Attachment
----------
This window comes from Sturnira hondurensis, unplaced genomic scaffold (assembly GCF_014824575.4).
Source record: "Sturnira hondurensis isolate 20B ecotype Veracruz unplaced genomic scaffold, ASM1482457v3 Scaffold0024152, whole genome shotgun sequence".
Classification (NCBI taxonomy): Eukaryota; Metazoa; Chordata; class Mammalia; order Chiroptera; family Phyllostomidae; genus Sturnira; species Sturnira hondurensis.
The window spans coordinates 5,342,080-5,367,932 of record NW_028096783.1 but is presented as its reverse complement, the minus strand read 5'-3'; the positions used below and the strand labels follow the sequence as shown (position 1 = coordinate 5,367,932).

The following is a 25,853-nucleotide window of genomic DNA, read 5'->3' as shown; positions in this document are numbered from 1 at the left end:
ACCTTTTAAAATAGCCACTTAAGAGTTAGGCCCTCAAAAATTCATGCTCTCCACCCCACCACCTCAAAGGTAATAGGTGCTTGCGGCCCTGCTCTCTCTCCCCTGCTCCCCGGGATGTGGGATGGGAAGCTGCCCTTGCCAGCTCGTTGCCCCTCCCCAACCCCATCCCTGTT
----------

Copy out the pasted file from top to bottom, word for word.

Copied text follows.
This window comes from Sturnira hondurensis, unplaced genomic scaffold (assembly GCF_014824575.4).
Source record: "Sturnira hondurensis isolate 20B ecotype Veracruz unplaced genomic scaffold, ASM1482457v3 Scaffold0024152, whole genome shotgun sequence".
Classification (NCBI taxonomy): Eukaryota; Metazoa; Chordata; class Mammalia; order Chiroptera; family Phyllostomidae; genus Sturnira; species Sturnira hondurensis.
The window spans coordinates 5,342,080-5,367,932 of record NW_028096783.1 but is presented as its reverse complement, the minus strand read 5'-3'; the positions used below and the strand labels follow the sequence as shown (position 1 = coordinate 5,367,932).

The following is a 25,853-nucleotide window of genomic DNA, read 5'->3' as shown; positions in this document are numbered from 1 at the left end:
ACCTTTTAAAATAGCCACTTAAGAGTTAGGCCCTCAAAAATTCATGCTCTCCACCCCACCACCTCAAAGGTAATAGGTGCTTGCGGCCCTGCTCTCTCTCCCCTGCTCCCCGGGATGTGGGATGGGAAGCTGCCCTTGCCAGCTCGTTGCCCCTCCCCAACCCCATCCCTGTT